Although Microsoft has made great strides in making Outlook more secure over the years, Outlook is still one of the most vulnerable applications your users are likely to use.
Not a day goes by when Outlook isn't bombarded by a steady stream of e-mail viruses; it is an application that is heavily targeted by hack attempts. At the end of the day, the only way to keep Outlook secure is to keep it and the underlying Windows operating system up to date. The good news is that Microsoft provides numerous resources for doing so. Here are a few of the resources that are available.
Microsoft Baseline Security Advisor
One tool that no one should be without is the Microsoft Baseline Security Advisor (MBSA). This tool, which is free from Microsoft, compares your system against an online database maintained by Microsoft to make sure that your system is up to date. If a service pack or hot fix is available for Outlook, Microsoft Office, Microsoft Windows or any other Microsoft product that you have installed, this utility will tell you which patch or patches you need and where to get them.
By scanning your system with MBSA on a regular basis and following MBSA's recommendations, you are guaranteed to keep Outlook and the rest of your system up to date. You can get the MBSA from http://www.microsoft.com/technet/security/tools/mbsahome.mspx.
If you have been a network administrator for very long, you are probably familiar with the resource kit for the various versions of Windows. What you might not have known, however, is that Microsoft creates resource kits for most of their other products as well, including Microsoft Office.
The Microsoft Office 2003 Editions Resource Kit contains numerous different tools that you can use to enhance Microsoft Office. From a security prospective, some of the more interesting tools include the Customizable Alerts, Office Profile Wizard, Policy Definition Files, the Policy Template Files and the Outlook Administrator's pack. You can download the Office 003 Editions Resource Kit from http://www.microsoft.com/office/ork/2003/tools/ddl/default.htm.
Hardening Outlook against viruses
There is a lot that you can do to prevent viruses from damaging your system besides spending a fortune on anti-virus software. Don't get me wrong--I believe that having good quality anti-virus software in place is essential to protecting your organization from viruses. However, there are a lot of things that you can do at the Outlook level to prevent viruses as well. For example, you can control which file types Outlook restricts within inbound messages. You can also help to control the spread of viruses by using an Outlook Security Template to configure Outlook's security settings. When deploying customized Outlook security settings to client computers, you can even make the security settings that you assign override anything that a user might try to assign. All of these topics and more are addressed on Microsoft's Web page on customizing Outlook 2003 to Help Prevent Viruses. You can access this page at http://www.microsoft.com/office/ork/2003/three/ch12/default.htm.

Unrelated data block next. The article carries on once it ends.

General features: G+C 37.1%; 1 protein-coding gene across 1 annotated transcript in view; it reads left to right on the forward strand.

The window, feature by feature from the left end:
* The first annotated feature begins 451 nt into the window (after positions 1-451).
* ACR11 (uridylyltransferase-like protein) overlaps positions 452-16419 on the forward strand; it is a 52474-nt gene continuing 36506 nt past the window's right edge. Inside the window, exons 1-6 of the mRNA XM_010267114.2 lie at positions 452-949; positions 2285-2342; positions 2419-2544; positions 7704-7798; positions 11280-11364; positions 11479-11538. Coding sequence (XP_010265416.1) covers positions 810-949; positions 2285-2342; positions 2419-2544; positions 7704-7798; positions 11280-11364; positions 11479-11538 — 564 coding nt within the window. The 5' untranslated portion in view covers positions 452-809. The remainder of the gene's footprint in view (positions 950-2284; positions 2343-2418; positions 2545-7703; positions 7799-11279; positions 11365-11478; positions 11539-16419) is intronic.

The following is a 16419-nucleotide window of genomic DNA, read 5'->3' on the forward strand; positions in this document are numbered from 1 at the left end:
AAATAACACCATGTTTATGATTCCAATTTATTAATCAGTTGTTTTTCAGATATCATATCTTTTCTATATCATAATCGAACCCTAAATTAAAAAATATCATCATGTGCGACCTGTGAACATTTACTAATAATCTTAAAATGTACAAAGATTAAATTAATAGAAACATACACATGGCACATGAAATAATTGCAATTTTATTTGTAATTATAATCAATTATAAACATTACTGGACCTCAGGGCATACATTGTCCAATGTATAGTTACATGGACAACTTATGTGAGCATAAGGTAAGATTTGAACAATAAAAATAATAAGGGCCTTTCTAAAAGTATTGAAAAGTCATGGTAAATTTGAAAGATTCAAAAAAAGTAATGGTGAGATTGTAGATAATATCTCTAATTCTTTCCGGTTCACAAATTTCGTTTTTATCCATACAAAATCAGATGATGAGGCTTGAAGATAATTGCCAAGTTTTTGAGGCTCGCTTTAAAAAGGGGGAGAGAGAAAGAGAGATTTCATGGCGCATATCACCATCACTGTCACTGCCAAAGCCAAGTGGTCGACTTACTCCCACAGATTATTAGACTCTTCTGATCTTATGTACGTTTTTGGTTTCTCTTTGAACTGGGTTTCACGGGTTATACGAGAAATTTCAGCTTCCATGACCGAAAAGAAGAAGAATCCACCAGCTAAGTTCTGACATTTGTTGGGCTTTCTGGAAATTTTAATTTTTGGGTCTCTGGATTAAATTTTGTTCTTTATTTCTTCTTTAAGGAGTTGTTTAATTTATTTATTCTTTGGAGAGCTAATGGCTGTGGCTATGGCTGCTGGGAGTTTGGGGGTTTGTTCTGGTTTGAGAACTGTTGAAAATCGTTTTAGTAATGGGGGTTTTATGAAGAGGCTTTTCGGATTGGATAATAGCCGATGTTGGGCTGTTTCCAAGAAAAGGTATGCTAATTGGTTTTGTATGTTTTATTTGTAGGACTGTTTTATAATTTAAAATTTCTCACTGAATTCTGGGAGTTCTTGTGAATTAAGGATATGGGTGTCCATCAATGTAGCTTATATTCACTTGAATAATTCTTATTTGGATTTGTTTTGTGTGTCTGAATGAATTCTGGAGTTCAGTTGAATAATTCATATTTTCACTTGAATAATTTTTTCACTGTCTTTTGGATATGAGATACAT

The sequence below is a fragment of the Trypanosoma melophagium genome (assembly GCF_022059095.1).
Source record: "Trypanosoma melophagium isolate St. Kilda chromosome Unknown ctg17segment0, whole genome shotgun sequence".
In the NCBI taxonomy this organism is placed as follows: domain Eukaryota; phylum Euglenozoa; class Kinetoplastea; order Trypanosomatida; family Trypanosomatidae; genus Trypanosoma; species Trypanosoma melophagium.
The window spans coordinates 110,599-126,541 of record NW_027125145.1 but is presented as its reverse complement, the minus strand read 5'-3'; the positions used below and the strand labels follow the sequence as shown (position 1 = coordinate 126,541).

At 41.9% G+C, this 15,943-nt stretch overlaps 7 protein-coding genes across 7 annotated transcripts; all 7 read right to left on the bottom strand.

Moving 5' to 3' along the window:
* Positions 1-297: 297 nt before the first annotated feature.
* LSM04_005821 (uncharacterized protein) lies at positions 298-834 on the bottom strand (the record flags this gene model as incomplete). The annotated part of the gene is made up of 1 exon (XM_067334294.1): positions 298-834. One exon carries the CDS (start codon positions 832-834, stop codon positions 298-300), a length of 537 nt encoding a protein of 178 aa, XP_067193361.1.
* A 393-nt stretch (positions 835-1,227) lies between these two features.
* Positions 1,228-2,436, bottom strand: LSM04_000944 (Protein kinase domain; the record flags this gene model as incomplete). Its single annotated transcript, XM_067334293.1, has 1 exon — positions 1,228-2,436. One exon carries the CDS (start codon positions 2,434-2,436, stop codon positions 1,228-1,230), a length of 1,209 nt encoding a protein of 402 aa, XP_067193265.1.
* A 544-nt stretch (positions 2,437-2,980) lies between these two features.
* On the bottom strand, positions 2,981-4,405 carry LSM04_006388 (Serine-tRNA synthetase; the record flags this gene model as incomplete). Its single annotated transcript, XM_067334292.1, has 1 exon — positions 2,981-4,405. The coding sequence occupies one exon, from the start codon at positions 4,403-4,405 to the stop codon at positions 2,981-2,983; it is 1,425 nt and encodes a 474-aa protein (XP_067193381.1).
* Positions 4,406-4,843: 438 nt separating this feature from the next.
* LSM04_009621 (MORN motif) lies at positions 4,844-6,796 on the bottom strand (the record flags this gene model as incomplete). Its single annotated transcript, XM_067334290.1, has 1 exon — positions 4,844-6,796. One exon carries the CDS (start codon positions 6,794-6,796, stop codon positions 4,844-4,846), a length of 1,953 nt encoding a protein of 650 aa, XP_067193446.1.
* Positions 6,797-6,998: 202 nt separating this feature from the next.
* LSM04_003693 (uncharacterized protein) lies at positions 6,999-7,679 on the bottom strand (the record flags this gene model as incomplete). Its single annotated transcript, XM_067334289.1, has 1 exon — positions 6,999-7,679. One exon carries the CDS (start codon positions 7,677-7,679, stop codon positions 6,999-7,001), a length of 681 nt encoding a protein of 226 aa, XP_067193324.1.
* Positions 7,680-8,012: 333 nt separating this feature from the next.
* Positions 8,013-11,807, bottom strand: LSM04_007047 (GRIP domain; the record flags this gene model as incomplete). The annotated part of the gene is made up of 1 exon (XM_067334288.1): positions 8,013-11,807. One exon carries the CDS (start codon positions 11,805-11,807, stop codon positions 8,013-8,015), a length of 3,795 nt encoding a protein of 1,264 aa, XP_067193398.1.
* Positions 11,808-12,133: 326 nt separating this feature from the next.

Security Resources for Outlook
Most of the concepts that I have talked about thus far involve keeping Outlook up to date and protected from viruses. However, Microsoft provides a Web site that is dedicated specifically to providing you with all levels of security resources for Outlook. These resources include simple updates like what I have already discussed, but also includes things like white papers on how to implement a front end / back end configuration for attaching Outlook to an Exchange Server. You can find this Web site at http://www.microsoft.com/exchange/techinfo/security/outlook.asp.
Although the MBSA will advise you on which updates you need to apply to keep your system secure, it does not necessarily inform you of all of the updates that are available for Outlook or for Microsoft Office in general.
Microsoft sometimes releases updates that don't effect security, but rather help Outlook's stability or performance. Microsoft also routinely provides add-ins that integrate additional capabilities into Outlook and the rest of the Microsoft Office suite. For example, since releasing Microsoft Office 2003, Microsoft has released a video e-mail add-in and a PST backup utility for Outlook 2003. None of these types of updates are likely to be included within the MBSA's reports.
If you are interested in performance, stability or capability updates, then I recommend checking out the Microsoft Office Downloads page at http://office.microsoft.com/officeupdate/default.aspx.
Brien M. Posey, MCSE, has been designated as a Microsoft Most Valuable Professional for his work with Windows 2000 Server and IIS. Brien has served as the CIO for a nationwide chain of hospitals and was once in charge of IT security for Fort Knox. As a freelance technical writer he has written for Microsoft, CNET, ZDNet, Tech Target, MSD2D, Relevant Technologies, and numerous other technology companies. You can visit Brien's personal Web sites at www.brienposey.com and www.relevanttechnologies.com.